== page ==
Herbert List: Photography 1932 - 1961

Installation view, Herbert List, Photographie 1932-1961, Galerie Karsten Greve AG, St. Moritz, 2022
Installation view, Herbert List, Photographie 1932-1961, Galerie Karsten Greve AG, St. Moritz, 2022
19.02.22 - 11.06.22

Galerie Karsten Greve AG St. Moritz

Monday - Saturday 10 am – 1 pm | 2 pm – 6 pm

The exhibition will be extended until June 11, 2022. 


on Saturday, February 19, from 2pm to 7pm

Galerie Karsten Greve AG is pleased to present HERBERT LIST Photography 1932 - 1961, the first solo exhibition in St. Moritz dedicated to one of the most important photographers of the 20th century. On view will be photo essays, photo reports and portraits from the artist's estate, including numerous vintage gelatin silver prints, most of which were taken during Herbert List's stays in the Mediterranean region. As much a bon vivant and educational traveler as an artist, professional photographer, and a collector of 16th to 18th-century Italian Old Master drawings, Herbert List felt closely connected to Italy. Herbert List created a unique body of work that is strongly influenced by the artistic approaches of the European avant-garde. Combining the formal austerity of Bauhaus with the magic of surrealist inspiration, he has developed his own unique visual language, always committed to making the magic of the captured moments tangible to the viewer.

Often described as the "photographer of silence," Herbert List found his inspiration in ancient ruins, bodies, and urban places. Numerous travels took him to the Greek islands, Italy, Southern France, Spain and Morocco and had a profound impact on his visual language. In the tradition of Surrealism, shadow, even more than light, is significant to the works of the young photographer. By playing with reflections and double exposures, he created subtle and enigmatic images in the 1930s, that oscillate in a unique way between reality and dream.

In the early 1950s, Herbert List developed a more spontaneous style, the starting point being the "View from the Window" series. Confined to his apartment after a foot injury, List begins to capture everyday scenes out of the window in the working-class neighborhood of Trastevere in Rome. Here he uses a 35 mm camera (Leica) with a telephoto lens for the first time, capturing scenes of life on the piazza. Random props such as a motorcycle, a rubber tire, dogs and street workers become statists and spectators within the white-marked traffic lanes.

Herbert List traveled to South America at a young age, first as an entrepreneur, and then frequently to the Mediterranean region. He always had his camera with him. Driven by the "joy of perceiving", the self-taught photographer trained his eye on his travels. Herbert List develops a unique eye, which captures the magic of the moment "in such a way that the meaning behind them is revealed".

Born in Hamburg in 1903, the son of Felix List of coffee importers List & Heineken, Herbert List started an apprenticeship with a Heidelberg coffee wholesaler in 1921 while studying art history and literature at Heidelberg University, attending lectures, for instance, given by Friedrich Gundolf, a professor of German philology, Goethe scholar, and member of the George circle. His encounter with photographer Andreas Feininger, who introduced him to the reflex camera (Rolleiflex), inspired Herbert List to take up photography in 1930. Influenced by Surrealism and the Bauhaus, he began shooting still life and portraits. In 1936, he emigrated to London and Paris; most of the time between 1937 and 1941, he spent in Greece. In 1941, to avoid internment, he fled to Munich. Being drafted into the Wehrmacht, the German armed forces, in 1944, he served in Norway until the end of the war. After his return to Germany, the American military government eventually admitted him as a photo reporter after he had been forbidden to officially publish or work in Germany. In 1946, he took photos of the ruins in bombed-out Munich. He became art editor of Heute magazine. In 1952, he joined Magnum, the international photographic cooperative, in Paris and traveled Italy. He completed several book projects. From the mid-1960s, he devoted himself almost entirely to his collection of Italian Old Master drawings. Herbert List died in Munich in 1975.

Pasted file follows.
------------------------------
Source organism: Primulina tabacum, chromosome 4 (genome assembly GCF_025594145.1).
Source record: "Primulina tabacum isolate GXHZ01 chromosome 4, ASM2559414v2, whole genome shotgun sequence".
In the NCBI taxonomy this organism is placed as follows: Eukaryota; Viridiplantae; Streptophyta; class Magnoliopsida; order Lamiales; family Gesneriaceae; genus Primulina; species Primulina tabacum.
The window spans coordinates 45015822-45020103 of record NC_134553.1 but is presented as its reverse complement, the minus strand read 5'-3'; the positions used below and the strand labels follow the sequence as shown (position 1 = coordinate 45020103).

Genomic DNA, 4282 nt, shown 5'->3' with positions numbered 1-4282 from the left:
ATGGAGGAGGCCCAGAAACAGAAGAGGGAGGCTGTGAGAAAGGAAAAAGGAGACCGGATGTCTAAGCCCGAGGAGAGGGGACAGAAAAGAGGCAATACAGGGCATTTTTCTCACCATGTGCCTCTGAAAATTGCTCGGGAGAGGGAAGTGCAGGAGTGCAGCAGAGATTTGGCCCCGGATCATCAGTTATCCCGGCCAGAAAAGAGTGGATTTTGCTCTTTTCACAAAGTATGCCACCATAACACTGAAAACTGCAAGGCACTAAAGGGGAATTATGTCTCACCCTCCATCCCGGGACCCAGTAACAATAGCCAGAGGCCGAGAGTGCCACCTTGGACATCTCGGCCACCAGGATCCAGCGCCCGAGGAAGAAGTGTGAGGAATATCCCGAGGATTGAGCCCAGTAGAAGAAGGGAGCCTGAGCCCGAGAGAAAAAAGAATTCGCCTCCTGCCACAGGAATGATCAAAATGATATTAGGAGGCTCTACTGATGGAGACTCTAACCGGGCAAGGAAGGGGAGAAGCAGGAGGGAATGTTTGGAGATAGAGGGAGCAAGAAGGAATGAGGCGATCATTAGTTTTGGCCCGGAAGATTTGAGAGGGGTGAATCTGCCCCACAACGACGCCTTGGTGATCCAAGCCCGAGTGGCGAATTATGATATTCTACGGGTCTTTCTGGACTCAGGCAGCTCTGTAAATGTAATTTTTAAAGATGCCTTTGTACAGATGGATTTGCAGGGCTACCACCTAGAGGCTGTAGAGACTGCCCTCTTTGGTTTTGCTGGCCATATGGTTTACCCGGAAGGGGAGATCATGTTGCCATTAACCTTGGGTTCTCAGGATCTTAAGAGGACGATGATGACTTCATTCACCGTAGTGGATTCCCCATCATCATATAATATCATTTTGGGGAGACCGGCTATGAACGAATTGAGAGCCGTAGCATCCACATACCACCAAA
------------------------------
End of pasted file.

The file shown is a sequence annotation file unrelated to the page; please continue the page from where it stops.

The artist's estate, formerly in the care of Max Scheler from 1975 to 2003, is currently managed by Peer-Olaf Richter in Hamburg. Since Herbert List's first solo exhibition in Paris in 1937, his oeuvre has been shown in numerous international exhibitions and published in internationally renowned magazines. His works are held in notable public collections, including the Metropolitan Museum of Art in New York, the Museum of Fine Art, Boston, Kunsthaus Zürich, the Fotomuseum (now Sammlung Fotografie) at Münchner Stadtmuseum, Munich, the Museum für Kunst und Gewerbe Hamburg, Museum Ludwig in Cologne, and the Musée Picasso in Paris.

Exhibited works



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